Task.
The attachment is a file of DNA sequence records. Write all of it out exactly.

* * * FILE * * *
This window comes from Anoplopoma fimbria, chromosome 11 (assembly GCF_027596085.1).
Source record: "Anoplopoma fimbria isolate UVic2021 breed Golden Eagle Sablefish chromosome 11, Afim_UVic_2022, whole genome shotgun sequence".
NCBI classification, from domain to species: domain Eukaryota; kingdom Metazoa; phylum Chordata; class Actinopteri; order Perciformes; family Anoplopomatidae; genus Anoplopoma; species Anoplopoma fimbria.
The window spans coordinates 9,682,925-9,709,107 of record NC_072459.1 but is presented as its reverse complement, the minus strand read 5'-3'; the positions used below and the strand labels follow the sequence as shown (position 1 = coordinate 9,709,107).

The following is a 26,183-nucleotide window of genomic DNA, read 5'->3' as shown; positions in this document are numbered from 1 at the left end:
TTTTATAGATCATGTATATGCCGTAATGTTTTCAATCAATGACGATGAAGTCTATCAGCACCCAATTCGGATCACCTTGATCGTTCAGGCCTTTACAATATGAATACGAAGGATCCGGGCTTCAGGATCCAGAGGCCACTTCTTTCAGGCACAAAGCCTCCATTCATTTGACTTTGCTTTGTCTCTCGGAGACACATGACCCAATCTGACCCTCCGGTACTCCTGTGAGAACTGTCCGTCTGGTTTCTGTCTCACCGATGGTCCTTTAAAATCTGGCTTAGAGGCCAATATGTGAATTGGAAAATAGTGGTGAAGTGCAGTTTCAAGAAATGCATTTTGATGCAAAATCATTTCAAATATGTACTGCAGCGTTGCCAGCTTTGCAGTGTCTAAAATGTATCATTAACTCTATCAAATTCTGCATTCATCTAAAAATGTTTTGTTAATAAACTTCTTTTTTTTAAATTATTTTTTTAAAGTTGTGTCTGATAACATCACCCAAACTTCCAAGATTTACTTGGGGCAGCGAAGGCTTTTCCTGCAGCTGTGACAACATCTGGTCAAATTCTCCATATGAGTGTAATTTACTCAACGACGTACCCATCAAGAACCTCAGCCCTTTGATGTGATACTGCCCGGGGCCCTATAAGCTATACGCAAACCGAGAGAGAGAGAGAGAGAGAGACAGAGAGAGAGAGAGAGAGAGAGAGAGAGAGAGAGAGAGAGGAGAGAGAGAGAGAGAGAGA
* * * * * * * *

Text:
This window comes from Anoplopoma fimbria, chromosome 11 (assembly GCF_027596085.1).
Source record: "Anoplopoma fimbria isolate UVic2021 breed Golden Eagle Sablefish chromosome 11, Afim_UVic_2022, whole genome shotgun sequence".
NCBI classification, from domain to species: domain Eukaryota; kingdom Metazoa; phylum Chordata; class Actinopteri; order Perciformes; family Anoplopomatidae; genus Anoplopoma; species Anoplopoma fimbria.
The window spans coordinates 9,682,925-9,709,107 of record NC_072459.1 but is presented as its reverse complement, the minus strand read 5'-3'; the positions used below and the strand labels follow the sequence as shown (position 1 = coordinate 9,709,107).

The following is a 26,183-nucleotide window of genomic DNA, read 5'->3' as shown; positions in this document are numbered from 1 at the left end:
TTTTATAGATCATGTATATGCCGTAATGTTTTCAATCAATGACGATGAAGTCTATCAGCACCCAATTCGGATCACCTTGATCGTTCAGGCCTTTACAATATGAATACGAAGGATCCGGGCTTCAGGATCCAGAGGCCACTTCTTTCAGGCACAAAGCCTCCATTCATTTGACTTTGCTTTGTCTCTCGGAGACACATGACCCAATCTGACCCTCCGGTACTCCTGTGAGAACTGTCCGTCTGGTTTCTGTCTCACCGATGGTCCTTTAAAATCTGGCTTAGAGGCCAATATGTGAATTGGAAAATAGTGGTGAAGTGCAGTTTCAAGAAATGCATTTTGATGCAAAATCATTTCAAATATGTACTGCAGCGTTGCCAGCTTTGCAGTGTCTAAAATGTATCATTAACTCTATCAAATTCTGCATTCATCTAAAAATGTTTTGTTAATAAACTTCTTTTTTTTAAATTATTTTTTTAAAGTTGTGTCTGATAACATCACCCAAACTTCCAAGATTTACTTGGGGCAGCGAAGGCTTTTCCTGCAGCTGTGACAACATCTGGTCAAATTCTCCATATGAGTGTAATTTACTCAACGACGTACCCATCAAGAACCTCAGCCCTTTGATGTGATACTGCCCGGGGCCCTATAAGCTATACGCAAACCGAGAGAGAGAGAGAGAGAGAGACAGAGAGAGAGAGAGAGAGAGAGAGAGAGAGAGAGAGAGAGGAGAGAGAGAGAGAGAGAGA